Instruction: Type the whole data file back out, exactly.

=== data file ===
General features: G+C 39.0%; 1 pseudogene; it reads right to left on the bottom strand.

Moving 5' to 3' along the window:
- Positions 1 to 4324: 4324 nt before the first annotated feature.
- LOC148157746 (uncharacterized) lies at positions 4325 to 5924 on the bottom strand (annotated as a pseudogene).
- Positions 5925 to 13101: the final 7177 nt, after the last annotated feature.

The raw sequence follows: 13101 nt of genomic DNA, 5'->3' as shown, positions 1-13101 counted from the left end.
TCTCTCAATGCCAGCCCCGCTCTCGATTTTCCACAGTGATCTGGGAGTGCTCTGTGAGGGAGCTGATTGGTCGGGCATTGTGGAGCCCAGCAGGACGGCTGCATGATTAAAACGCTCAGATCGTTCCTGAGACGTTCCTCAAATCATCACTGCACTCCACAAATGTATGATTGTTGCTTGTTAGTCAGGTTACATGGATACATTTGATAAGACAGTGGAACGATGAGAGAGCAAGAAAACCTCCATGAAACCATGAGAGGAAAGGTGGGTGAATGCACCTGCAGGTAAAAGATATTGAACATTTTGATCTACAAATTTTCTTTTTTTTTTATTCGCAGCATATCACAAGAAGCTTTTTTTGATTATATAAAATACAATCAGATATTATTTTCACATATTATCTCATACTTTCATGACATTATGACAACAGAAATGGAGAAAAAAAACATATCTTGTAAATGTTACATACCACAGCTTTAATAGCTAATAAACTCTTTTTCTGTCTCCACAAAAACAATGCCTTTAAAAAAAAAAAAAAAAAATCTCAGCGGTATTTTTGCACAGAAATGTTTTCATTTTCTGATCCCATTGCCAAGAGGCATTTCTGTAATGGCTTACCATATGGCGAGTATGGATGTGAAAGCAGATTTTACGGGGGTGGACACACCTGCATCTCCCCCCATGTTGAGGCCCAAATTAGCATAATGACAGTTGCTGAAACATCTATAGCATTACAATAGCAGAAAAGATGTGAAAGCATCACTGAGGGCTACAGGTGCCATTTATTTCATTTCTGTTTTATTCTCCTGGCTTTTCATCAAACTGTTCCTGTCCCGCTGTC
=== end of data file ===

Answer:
General features: G+C 39.0%; 1 pseudogene; it reads right to left on the bottom strand.

Moving 5' to 3' along the window:
- Positions 1 to 4324: 4324 nt before the first annotated feature.
- LOC148157746 (uncharacterized) lies at positions 4325 to 5924 on the bottom strand (annotated as a pseudogene).
- Positions 5925 to 13101: the final 7177 nt, after the last annotated feature.

The raw sequence follows: 13101 nt of genomic DNA, 5'->3' as shown, positions 1-13101 counted from the left end.
TCTCTCAATGCCAGCCCCGCTCTCGATTTTCCACAGTGATCTGGGAGTGCTCTGTGAGGGAGCTGATTGGTCGGGCATTGTGGAGCCCAGCAGGACGGCTGCATGATTAAAACGCTCAGATCGTTCCTGAGACGTTCCTCAAATCATCACTGCACTCCACAAATGTATGATTGTTGCTTGTTAGTCAGGTTACATGGATACATTTGATAAGACAGTGGAACGATGAGAGAGCAAGAAAACCTCCATGAAACCATGAGAGGAAAGGTGGGTGAATGCACCTGCAGGTAAAAGATATTGAACATTTTGATCTACAAATTTTCTTTTTTTTTTATTCGCAGCATATCACAAGAAGCTTTTTTTGATTATATAAAATACAATCAGATATTATTTTCACATATTATCTCATACTTTCATGACATTATGACAACAGAAATGGAGAAAAAAAACATATCTTGTAAATGTTACATACCACAGCTTTAATAGCTAATAAACTCTTTTTCTGTCTCCACAAAAACAATGCCTTTAAAAAAAAAAAAAAAAAATCTCAGCGGTATTTTTGCACAGAAATGTTTTCATTTTCTGATCCCATTGCCAAGAGGCATTTCTGTAATGGCTTACCATATGGCGAGTATGGATGTGAAAGCAGATTTTACGGGGGTGGACACACCTGCATCTCCCCCCATGTTGAGGCCCAAATTAGCATAATGACAGTTGCTGAAACATCTATAGCATTACAATAGCAGAAAAGATGTGAAAGCATCACTGAGGGCTACAGGTGCCATTTATTTCATTTCTGTTTTATTCTCCTGGCTTTTCATCAAACTGTTCCTGTCCCGCTGTC